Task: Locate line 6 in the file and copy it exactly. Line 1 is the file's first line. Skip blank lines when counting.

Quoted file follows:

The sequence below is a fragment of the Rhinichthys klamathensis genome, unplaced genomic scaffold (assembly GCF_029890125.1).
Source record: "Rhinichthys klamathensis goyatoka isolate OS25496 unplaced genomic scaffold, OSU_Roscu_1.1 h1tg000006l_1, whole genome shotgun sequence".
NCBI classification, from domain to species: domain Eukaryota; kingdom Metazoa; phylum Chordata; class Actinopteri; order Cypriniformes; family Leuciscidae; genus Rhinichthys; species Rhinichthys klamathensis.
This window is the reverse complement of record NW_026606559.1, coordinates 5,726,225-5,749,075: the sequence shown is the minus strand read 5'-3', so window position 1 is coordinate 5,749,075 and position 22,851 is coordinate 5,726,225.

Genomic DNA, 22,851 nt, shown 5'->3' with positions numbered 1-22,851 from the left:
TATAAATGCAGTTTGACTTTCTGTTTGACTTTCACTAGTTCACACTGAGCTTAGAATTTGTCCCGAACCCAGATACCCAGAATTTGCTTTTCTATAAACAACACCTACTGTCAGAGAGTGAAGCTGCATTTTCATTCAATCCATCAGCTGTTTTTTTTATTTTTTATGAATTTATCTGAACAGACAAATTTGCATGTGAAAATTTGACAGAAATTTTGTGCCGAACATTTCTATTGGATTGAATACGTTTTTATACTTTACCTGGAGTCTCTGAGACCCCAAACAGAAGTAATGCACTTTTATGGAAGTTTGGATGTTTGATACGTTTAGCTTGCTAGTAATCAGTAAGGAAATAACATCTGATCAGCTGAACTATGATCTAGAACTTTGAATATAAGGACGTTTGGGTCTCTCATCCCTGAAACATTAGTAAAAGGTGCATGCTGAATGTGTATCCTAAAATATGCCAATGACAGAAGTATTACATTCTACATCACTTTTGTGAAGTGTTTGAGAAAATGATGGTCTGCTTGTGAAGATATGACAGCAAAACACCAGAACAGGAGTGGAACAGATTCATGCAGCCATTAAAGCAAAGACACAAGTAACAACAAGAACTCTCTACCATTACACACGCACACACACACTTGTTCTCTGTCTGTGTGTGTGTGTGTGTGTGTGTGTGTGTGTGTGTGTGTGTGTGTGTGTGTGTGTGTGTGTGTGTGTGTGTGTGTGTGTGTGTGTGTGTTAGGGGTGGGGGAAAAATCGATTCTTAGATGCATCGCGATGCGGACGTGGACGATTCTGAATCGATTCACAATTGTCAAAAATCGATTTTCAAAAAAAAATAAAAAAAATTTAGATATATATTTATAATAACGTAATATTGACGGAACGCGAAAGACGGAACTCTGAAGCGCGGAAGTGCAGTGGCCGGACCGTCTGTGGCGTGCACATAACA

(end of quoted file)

TATAAATGCAGTTTGACTTTCTGTTTGACTTTCACTAGTTCACACTGAGCTTAGAATTTGTCCCGAACCCAGATACCCAGAATTTGCTTTTCTATAAACAACACCTACTGTCAGAGAGTGAAGCTGCATTTTCATTCAATCCATCAGCTGTTTTTTTTATTTTTTATGAATTTATCTGAACAGACAAATTTGCATGTGAAAATTTGACAGAAATTTTGTGCCGAACATTTCTATTGGATTGAATACGTTTTTATACTTTACCTGGAGTCTCTGAGACCCCAAACAGAAGTAATGCACTTTTATGGAAGTTTGGATGTTTGATACGTTTAGCTTGCTAGTAATCAGTAAGGAAATAACATCTGATCAGCTGAACTATGATCTAGAACTTTGAATATAAGGACGTTTGGGTCTCTCATCCCTGAAACATTAGTAAAAGGTGCATGCTGAATGTGTATCCTAAAATATGCCAATGACAGAAGTATTACATTCTACATCACTTTTGTGAAGTGTTTGAGAAAATGATGGTCTGCTTGTGAAGATATGACAGCAAAACACCAGAACAGGAGTGGAACAGATTCATGCAGCCATTAAAGCAAAGACACAAGTAACAACAAGAACTCTCTACCATTACACACGCACACACACACTTGTTCTCTGTCTGTGTGTGTGTGTGTGTGTGTGTGTGTGTGTGTGTGTGTGTGTGTGTGTGTGTGTGTGTGTGTGTGTGTGTGTGTGTGTGTGTGTGTGTTAGGGGTGGGGGAAAAATCGATTCTTAGATGCATCGCGATGCGGACGTGGACGATTCTGAATCGATTCACAATTGTCAAAAATCGATTTTCAAAAAAAAATAAAAAAAATTTAGATATATATTTATAATAACGTAATATTGACGGAACGCGAAAGACGGAACTCTGAAGCGCGGAAGTGCAGTGGCCGGACCGTCTGTGGCGTGCACATAACA